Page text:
How to turn busy into brilliant.

Busy. Who isn’t? But is your busy getting the job done well? Or are you just checking off items on a to-do list? Done, but maybe not so well. Or at best, average.

Busy is a state of mind that can mean “I’m so overwhelmed so I’ll tackle as much as I can without much purpose or thoughtfulness.” The problem with this is that the to-do list never ends. You can easily end up creating a cycle of mediocrity.  It takes courage to step back from old habits of busyness and from a work culture that encourages you to go, go, go!

busy-multitasking

If you don’t get a handle on your busyness, busy can turn into burnout. So here are 5 suggestions to turn busy into brilliant. By brilliant, I mean not only productive but satisfying as well.

  1. You first.

As soon as you get up each day, do something that connects you with what is most important in your life. If you’re not sure what that is, ask yourself, why am I working in the first place? To provide the best I can for my family? Then experience that caring every morning by spending time with loved ones, calling them on the phone or even looking at pictures of them. Is it to have more freedom to travel? Then create that freedom each morning by reading about inspiring destinations or planning interesting getaways for your weekends. Is it well-being? Then every morning, do some stretching, meditation or motivational reading. The key here is not to wait until someday in the future, when you have everything in order, to connect with and create what you want. Instead, create it a little bit every morning, before you begin your day, even if it is only for a few minutes. This unleashes a tremendous amount of enthusiasm and energy that you can harness for your day.

  1. Schedule the toughest activity at the beginning of the day.

This is the best way to avoid procrastination. Commit to tackling the hardest activity first every day. Notice if you have a habit of working on low-priority items first as a type of “warm up.” Is this the best use of your morning freshness, especially if you unleashed the energy and enthusiasm in #1? Create a habit of hard things first and then wind your day down with the lower priority tasks. This includes scheduling difficult meetings or conversations as early in the day as possible.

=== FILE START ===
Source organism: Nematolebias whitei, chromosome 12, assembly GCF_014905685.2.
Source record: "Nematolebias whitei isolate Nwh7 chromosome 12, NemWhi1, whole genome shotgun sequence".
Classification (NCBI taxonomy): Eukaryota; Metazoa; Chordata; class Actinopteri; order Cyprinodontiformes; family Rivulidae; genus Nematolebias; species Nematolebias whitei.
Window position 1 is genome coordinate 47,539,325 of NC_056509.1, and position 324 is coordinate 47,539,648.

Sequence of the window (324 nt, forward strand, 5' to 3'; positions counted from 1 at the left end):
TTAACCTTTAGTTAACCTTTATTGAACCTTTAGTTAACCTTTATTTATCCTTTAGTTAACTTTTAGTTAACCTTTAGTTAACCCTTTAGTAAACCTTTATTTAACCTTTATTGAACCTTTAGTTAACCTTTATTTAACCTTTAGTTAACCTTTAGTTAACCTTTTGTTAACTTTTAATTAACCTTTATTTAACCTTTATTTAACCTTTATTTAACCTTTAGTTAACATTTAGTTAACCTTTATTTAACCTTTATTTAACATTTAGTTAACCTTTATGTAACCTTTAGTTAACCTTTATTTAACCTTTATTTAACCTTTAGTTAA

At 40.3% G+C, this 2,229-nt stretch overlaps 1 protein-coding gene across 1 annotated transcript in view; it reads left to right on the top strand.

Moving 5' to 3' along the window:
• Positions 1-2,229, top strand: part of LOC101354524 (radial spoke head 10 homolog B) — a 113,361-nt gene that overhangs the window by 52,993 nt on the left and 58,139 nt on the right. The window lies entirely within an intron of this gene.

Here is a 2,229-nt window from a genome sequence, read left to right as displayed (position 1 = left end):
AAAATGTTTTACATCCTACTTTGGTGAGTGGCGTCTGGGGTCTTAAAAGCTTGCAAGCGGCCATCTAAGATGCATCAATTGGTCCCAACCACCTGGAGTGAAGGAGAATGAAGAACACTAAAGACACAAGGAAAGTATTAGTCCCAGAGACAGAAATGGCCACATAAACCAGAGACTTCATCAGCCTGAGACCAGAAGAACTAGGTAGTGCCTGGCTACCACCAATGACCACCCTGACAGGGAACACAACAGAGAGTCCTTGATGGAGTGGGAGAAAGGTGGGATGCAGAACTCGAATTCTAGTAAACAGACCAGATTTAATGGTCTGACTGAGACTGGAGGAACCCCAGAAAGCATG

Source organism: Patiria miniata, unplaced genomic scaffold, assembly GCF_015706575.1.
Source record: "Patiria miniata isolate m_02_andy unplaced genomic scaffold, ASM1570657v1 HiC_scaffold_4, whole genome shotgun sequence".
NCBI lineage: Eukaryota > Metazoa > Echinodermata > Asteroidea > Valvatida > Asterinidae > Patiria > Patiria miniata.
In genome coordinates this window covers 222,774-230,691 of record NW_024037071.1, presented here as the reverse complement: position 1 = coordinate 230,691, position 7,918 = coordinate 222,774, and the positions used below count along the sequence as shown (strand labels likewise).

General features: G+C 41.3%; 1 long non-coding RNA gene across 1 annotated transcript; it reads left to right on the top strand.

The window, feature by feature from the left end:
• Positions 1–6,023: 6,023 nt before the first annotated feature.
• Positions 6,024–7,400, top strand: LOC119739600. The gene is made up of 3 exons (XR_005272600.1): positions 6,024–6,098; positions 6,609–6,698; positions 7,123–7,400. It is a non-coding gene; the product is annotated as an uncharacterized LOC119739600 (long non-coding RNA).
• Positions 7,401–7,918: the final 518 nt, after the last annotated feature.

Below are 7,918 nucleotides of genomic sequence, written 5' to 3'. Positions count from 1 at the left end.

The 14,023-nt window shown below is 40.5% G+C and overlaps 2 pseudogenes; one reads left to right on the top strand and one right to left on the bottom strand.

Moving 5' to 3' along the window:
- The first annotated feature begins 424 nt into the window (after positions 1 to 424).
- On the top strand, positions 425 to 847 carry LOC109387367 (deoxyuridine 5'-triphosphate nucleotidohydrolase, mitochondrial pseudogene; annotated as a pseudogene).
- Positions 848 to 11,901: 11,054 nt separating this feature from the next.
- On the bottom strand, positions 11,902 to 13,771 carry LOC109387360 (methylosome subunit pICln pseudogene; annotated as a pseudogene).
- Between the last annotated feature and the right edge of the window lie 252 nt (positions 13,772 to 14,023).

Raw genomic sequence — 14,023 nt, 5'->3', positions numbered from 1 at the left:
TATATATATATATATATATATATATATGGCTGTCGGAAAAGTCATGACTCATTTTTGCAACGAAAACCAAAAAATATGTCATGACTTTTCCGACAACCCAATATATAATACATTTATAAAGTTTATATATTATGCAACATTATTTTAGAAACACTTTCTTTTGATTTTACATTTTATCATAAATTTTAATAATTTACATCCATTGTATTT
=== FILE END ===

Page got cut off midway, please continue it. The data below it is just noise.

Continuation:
1. One-hour time blocks for highest productivity.

There have been studies that suggest that the quality of our focus declines after one hour. In my early career as an actress, I learned from one of my acting instructors that the union requirements for a break every hour while rehearsing were based on similar research. Try breaking down longer tasks into smaller steps that can be accomplished in under one hour. Meetings can be shortened or broken up with a brief break each hour. Committing to one-hour time blocks of focused work with a 10-minute break in between will refresh your focus and give you a higher quality of work.

  1. Have strategies for distraction

Boundaries are the best way to defeat distraction. Boundaries for others and yourself. Set times during the day for when you answer calls and emails and let your colleagues know beforehand. (You can always be flexible for emergencies). If you work in an open office environment, have something on your desk that alerts others when you are doing deep focused work and are not to be disturbed. Whatever boundaries you set up for yourself, be mindful to respect the boundaries of others too.

If you follow the one-hour time block suggestion, you will have 5-10 minutes each hour to “enjoy” the distraction of your choice, whether it be social media, calling/texting a friend, short meditation or looking out the window or at relaxing photos to let your mind unwind. Distraction can be a good thing when it is actively chosen by you and not a reflex based on external events.

  1.  Be grateful and accept

I know this is going to sound trite…but it really works. Every day, write down 3 things you are grateful and appreciative for. (I have a small moleskin notebook on my desk for this.) They can be significant or insignificant items. The key here is to create a mindset that is focused on what IS working and how others ARE contributing to your success rather than what isn’t working and who’s sabotaging you. This impacts your perspective and creates a more positive outlook.

Additionally, write down 3 things that you need to accept for today. This is not being defeatist, it is being realistic, for this moment. This brings the hidden frustrations of the day out into the open and allows us to be more proactive. Many things are not in our control, yet we try so hard to force. By being truthful, we can release tension and spend that energy on things that we do have control over, strengthening our internal locus of control.

Most people would agree that our lives are determined by the choices we make, every moment and every day. Today, why not choose one of these suggestions and commit to it for one week. Let me know what happens. See if you can transform your busy into just a little bit more brilliant.

Jo-Aynne von Born, Executive Coach, Work/Life Strategist, Workshop Facilitator

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